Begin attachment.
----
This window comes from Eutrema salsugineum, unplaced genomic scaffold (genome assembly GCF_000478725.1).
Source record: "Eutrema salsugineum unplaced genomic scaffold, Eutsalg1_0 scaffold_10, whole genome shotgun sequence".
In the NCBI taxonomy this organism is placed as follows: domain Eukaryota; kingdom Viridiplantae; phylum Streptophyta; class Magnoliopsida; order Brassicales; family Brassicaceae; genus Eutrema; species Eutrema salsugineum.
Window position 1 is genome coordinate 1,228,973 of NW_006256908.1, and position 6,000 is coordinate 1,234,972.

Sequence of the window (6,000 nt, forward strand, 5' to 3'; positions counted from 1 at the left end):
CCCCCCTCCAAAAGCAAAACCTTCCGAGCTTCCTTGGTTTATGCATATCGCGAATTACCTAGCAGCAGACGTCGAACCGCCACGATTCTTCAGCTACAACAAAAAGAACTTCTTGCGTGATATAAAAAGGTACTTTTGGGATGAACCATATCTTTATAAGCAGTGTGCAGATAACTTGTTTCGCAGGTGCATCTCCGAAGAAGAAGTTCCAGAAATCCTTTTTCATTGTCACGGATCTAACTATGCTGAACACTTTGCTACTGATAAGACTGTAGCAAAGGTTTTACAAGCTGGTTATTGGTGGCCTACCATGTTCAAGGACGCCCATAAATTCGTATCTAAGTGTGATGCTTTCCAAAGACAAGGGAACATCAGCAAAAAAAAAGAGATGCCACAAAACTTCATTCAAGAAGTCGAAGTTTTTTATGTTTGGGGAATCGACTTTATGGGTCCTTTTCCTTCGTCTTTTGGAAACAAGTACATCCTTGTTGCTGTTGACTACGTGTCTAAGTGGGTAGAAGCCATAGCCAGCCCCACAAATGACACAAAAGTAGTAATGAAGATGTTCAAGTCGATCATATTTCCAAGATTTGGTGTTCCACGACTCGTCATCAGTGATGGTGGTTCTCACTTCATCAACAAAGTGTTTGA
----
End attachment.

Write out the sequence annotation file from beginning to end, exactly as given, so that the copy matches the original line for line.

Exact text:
This window comes from Eutrema salsugineum, unplaced genomic scaffold (genome assembly GCF_000478725.1).
Source record: "Eutrema salsugineum unplaced genomic scaffold, Eutsalg1_0 scaffold_10, whole genome shotgun sequence".
In the NCBI taxonomy this organism is placed as follows: domain Eukaryota; kingdom Viridiplantae; phylum Streptophyta; class Magnoliopsida; order Brassicales; family Brassicaceae; genus Eutrema; species Eutrema salsugineum.
Window position 1 is genome coordinate 1,228,973 of NW_006256908.1, and position 6,000 is coordinate 1,234,972.

Sequence of the window (6,000 nt, forward strand, 5' to 3'; positions counted from 1 at the left end):
CCCCCCTCCAAAAGCAAAACCTTCCGAGCTTCCTTGGTTTATGCATATCGCGAATTACCTAGCAGCAGACGTCGAACCGCCACGATTCTTCAGCTACAACAAAAAGAACTTCTTGCGTGATATAAAAAGGTACTTTTGGGATGAACCATATCTTTATAAGCAGTGTGCAGATAACTTGTTTCGCAGGTGCATCTCCGAAGAAGAAGTTCCAGAAATCCTTTTTCATTGTCACGGATCTAACTATGCTGAACACTTTGCTACTGATAAGACTGTAGCAAAGGTTTTACAAGCTGGTTATTGGTGGCCTACCATGTTCAAGGACGCCCATAAATTCGTATCTAAGTGTGATGCTTTCCAAAGACAAGGGAACATCAGCAAAAAAAAAGAGATGCCACAAAACTTCATTCAAGAAGTCGAAGTTTTTTATGTTTGGGGAATCGACTTTATGGGTCCTTTTCCTTCGTCTTTTGGAAACAAGTACATCCTTGTTGCTGTTGACTACGTGTCTAAGTGGGTAGAAGCCATAGCCAGCCCCACAAATGACACAAAAGTAGTAATGAAGATGTTCAAGTCGATCATATTTCCAAGATTTGGTGTTCCACGACTCGTCATCAGTGATGGTGGTTCTCACTTCATCAACAAAGTGTTTGA